What the port city has offered in the name of an election can in no way match the true meaning of election.
Take some examples of unwarranted incidents that became headlines in the media within hours of the beginning of voting in Chattogram city.
Morshed Akter Chowdhury, an Awami League dissident councillor candidate, boycotted the election terming it a "farce". Police arrested Ismail Hossain Bali, a BNP-backed councillor candidate for another ward, from his home at Patharghata after clashes had ensued between his and AL candidate's supporters.
However, none from the ruling party camp was detained.
In another ward in the Pahartoli area of the city, a pedestrian named Alauddin was killed during a clash between the supporters of AL-backed councillor candidate Wasim Uddin and AL dissident Mahmudur Rahman.
Electronic Voting Machines (EVM) at different centres were found to have one person with each voter in a secret voting room. Moreover, some voters alleged that their votes had been cast before they reached polling stations.
None of the above incidents is desired in an election, which is a process in which people vote to choose a person or group of people to hold official positions. In this process, nothing is more important than voters who decide the outcomes of the race.
This is why Sir Winston Churchill more than seven decades ago beautifully summed up the importance of voters in democracy: "At the bottom of all tributes paid to democracy is the little man, walking into a little booth, with a little pencil, making a little cross on a little bit of paper – no amount of rhetoric or voluminous discussion can possibly diminish the overwhelming importance of that point."
In 2011, our Supreme Court in a verdict in the 13th Constitutional amendment case, which declared the non-partisan caretaker government system unconstitutional as none is elected by people to run the makeshift election-time administration, referred to the "little man" remark, stressing the need for ensuring a congenial atmosphere for holding a free and fair election.
"Sir Winston Churchill's little man must be able to walk into the little booth with a little pencil to make a little cross on a little bit of paper freely and fairly. And if the little man cannot walk into the little booth with the little pencil to make his little cross on a little bit of paper to select his own representative, then democracy shall be a far cry and shall be in the Constitution only for the psychological satisfaction of the people of this country."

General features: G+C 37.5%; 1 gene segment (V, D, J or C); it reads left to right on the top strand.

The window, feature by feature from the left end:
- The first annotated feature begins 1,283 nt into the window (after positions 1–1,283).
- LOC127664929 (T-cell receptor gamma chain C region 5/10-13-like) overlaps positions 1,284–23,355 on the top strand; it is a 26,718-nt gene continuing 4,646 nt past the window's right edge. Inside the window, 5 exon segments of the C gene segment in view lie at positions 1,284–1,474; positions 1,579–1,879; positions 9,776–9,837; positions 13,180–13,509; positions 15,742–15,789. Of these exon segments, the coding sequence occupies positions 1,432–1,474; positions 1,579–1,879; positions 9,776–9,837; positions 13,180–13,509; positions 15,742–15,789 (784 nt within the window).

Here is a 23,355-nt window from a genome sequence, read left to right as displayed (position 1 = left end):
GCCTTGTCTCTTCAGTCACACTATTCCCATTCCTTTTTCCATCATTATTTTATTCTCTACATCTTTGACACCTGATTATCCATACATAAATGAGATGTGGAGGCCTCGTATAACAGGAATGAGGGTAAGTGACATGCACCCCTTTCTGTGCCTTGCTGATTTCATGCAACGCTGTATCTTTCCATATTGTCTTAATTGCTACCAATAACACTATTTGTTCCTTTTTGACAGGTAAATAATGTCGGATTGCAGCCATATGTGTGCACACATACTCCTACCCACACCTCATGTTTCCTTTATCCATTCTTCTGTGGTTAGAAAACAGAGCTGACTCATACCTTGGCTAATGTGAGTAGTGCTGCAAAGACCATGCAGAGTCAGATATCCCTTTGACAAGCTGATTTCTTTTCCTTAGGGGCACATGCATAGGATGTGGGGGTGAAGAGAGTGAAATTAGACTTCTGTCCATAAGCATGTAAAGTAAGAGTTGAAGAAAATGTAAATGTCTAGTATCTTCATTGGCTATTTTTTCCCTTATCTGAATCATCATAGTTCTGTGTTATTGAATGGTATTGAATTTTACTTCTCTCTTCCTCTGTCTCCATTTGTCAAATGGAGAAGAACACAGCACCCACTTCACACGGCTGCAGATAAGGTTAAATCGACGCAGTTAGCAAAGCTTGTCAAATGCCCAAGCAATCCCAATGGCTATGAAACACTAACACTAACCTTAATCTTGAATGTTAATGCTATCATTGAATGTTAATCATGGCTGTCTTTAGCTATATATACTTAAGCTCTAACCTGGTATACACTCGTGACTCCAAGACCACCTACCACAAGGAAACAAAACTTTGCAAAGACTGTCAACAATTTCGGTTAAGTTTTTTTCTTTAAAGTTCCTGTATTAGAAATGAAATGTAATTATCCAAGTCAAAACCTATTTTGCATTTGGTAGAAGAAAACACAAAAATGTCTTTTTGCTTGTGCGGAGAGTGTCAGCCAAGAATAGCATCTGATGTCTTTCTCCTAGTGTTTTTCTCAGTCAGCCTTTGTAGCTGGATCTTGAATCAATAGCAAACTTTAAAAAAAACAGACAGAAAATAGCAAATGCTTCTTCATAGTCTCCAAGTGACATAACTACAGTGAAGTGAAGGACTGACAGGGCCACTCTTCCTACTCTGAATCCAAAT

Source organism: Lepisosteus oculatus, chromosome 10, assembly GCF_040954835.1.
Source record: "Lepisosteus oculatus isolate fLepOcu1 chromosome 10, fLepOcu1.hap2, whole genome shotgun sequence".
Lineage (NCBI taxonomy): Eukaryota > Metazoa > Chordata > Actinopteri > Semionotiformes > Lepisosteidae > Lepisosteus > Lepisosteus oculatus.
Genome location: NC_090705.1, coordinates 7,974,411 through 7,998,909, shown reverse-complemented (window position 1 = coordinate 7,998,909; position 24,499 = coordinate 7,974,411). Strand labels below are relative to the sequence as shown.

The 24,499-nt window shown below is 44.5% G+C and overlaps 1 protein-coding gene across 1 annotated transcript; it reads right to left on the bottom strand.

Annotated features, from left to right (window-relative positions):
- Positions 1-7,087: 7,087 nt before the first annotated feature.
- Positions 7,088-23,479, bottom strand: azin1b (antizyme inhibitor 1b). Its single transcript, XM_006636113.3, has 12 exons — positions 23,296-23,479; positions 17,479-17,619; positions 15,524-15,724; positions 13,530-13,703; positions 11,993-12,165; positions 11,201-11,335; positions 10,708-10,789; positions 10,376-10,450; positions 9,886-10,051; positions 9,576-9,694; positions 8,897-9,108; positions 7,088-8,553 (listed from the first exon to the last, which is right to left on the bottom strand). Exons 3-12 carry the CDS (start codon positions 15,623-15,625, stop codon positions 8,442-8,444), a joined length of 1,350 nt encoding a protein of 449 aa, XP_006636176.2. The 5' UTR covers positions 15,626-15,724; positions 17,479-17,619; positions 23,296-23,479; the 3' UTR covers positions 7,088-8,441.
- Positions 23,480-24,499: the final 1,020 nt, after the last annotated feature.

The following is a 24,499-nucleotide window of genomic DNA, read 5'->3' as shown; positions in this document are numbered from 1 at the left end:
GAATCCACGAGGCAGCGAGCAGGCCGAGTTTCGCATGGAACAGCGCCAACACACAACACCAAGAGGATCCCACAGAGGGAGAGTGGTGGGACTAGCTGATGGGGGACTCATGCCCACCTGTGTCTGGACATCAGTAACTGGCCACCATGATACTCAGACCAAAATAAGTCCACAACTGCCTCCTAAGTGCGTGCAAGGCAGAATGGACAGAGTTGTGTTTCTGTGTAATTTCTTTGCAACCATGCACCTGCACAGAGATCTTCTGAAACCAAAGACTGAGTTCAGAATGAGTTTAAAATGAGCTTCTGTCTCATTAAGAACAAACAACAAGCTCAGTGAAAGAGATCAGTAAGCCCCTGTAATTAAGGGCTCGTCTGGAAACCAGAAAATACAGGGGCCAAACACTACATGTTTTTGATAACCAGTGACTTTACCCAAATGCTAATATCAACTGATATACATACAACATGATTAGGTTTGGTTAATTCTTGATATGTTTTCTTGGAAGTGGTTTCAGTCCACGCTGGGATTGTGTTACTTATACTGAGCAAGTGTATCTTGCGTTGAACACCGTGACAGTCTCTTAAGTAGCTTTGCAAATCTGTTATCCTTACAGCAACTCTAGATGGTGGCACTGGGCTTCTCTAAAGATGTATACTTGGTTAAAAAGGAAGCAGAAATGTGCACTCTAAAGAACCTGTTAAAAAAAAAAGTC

But in the battle of ballots in Chattogram City Corporation, the "little man" mattered little.
Many polling stations wore a deserted look after lunch hours due to violent incidents in the early hours of voting.
Local ruling party men emerged opponents to their own party men for many councillor posts, increasing the mercury of the election. They were desperate to win the polls by any means which resulted in the deterioration of the law and order situation.
It was clear weeks ago that violence and anomalies might mar the election as desperate supporters of local ruling party-backed councillor candidates and their main challengers, who also belong to the same party, engaged in clashes during electioneering, killing two people. Some incidents of violence took place in the municipality polls being held in phases since last month.
The Election Commission all along appeared to be a silent spectator though it is the supreme authority for ensuring a free and fair election. The electoral anomalies indicate that the EC failed to discharge its duties to ensure a level playing field for all. The role of the local administration has also been questioned.
What could the EC do?
The EC has unlimited power to take measures or direct anybody engaged in election duties to take actions needed for holding a free and fair election. If the local administration fails to ensure an atmosphere congenial to election, the EC can even postpone the election and ask the government policymakers to provide assistance required for holding the election.
No such strong move was taken by the EC to make the election peaceful in the port city. It just performed the "Constitutional" duties of holding the election but bothered little about its quality – whether it is fair or not.
What the apex court observed in the caretaker government system cancellation judgement is still pertinent: "A win in any election of a particular candidate or party through unfair means such as manipulation, coercion, intimidation and exerting undue influence upon the government machinery, is actually a defeat for democracy."
The writer is the Deputy Executive Editor of The Business Standard